The city’s newly rewritten land-use code, which may be finalized at the end of 2019, aims to encourage more mixed-use housing along busy transit corridors, near entertainment centers and between major corridors and existing neighborhoods. Projects must be built to scale to match the height and aesthetic character of surrounding properties, says Morris, who has been involved with this effort for several years. Morris points to Hyde Park and Tarrytown, two older neighborhoods built in the 1920s and 1940s with its current mix of low-rise rental buildings and duplexes among the older, single-family houses, as models for the future.
Some long-term residents, however, are skeptical, believing that the revised code will allow rampant tear-downs of single-family homes and entire neighborhoods. Morris is quick to reassure them. “The code doesn’t allow for that to happen,” he says. “The proposed code will allow for varied housing types along busy transit corridors and activity centers, and hopefully, encourage people to work, play and shop where they live.”
In Columbus, Ohio, Michael Jones, CRS, with Coldwell Banker King Thompson, believes the city is well-positioned to meet increased demand for mixed-housing through zoning measures and responsible development that balances the housing needs of residents with the development needs of the community.
While single-family homes predominate the area, more mixed-use housing developments are being built. “Lifestyle choices are driving this growth,” Jones says. “Developers are keeping the end user in mind by building communities that contain everything a resident might need, such as restaurants, exercise rooms and retail. They offer multiple housing options, including apartments, townhomes and single-family homes.”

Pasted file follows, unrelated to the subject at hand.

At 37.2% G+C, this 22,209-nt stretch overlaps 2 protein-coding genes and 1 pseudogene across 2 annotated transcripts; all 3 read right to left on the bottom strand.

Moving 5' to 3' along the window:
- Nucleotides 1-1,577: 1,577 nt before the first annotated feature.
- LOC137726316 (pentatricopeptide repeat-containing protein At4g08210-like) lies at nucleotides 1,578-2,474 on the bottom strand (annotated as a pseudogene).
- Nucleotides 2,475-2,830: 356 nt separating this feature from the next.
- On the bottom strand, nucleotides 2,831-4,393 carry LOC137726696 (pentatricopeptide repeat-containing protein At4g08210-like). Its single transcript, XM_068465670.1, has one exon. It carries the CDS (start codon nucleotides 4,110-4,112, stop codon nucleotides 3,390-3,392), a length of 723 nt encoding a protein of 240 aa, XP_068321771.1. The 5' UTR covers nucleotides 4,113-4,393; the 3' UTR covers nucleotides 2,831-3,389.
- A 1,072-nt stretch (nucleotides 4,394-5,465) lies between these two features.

Since 2012, Jones has served on the city’s Board of Zoning Adjustment, comprised of real estate brokers, attorneys, architects and a member at large. The board reviews development plans that don’t meet code requirements to determine if they can meet the design standards of their communities. The board review is necessary because some parts of the zoning code are not in tune with current design trends, says Jones. For example, “If a homeowner wants to build a larger garage with four more feet, which exceeds current code requirements, they can ask the board for relief from that requirement,” Jones explains.
As more cities and states revise zoning and land-use regulations, they will be better positioned to meet the growing demand for mixed-use housing alternatives. ￼
How can housing affordability be resolved?
About 4 out of 5 Americans believe a lack of affordable housing is a real problem in the U.S., according to a survey by the National Association of Home Builders. Asked about potential solutions, respondents expressed support for several proposals.
52% support reduced regulations, such as restrictive zoning and permit procedures, which typically increase the costs of new construction.
64% support expansion of government programs to increase the supply of affordable rental housing.
62% support providing grants to families in areas historically affected by housing discrimination to assist with a down payment on a home.
57% support increasing taxes on the wealthiest Americans to pay for construction and rehabilitation of rental housing that is affordable to low-income households.
Source: National Association of Home Builders, September 2019
By Regina Ludes who is a freelance writer based in Chicago.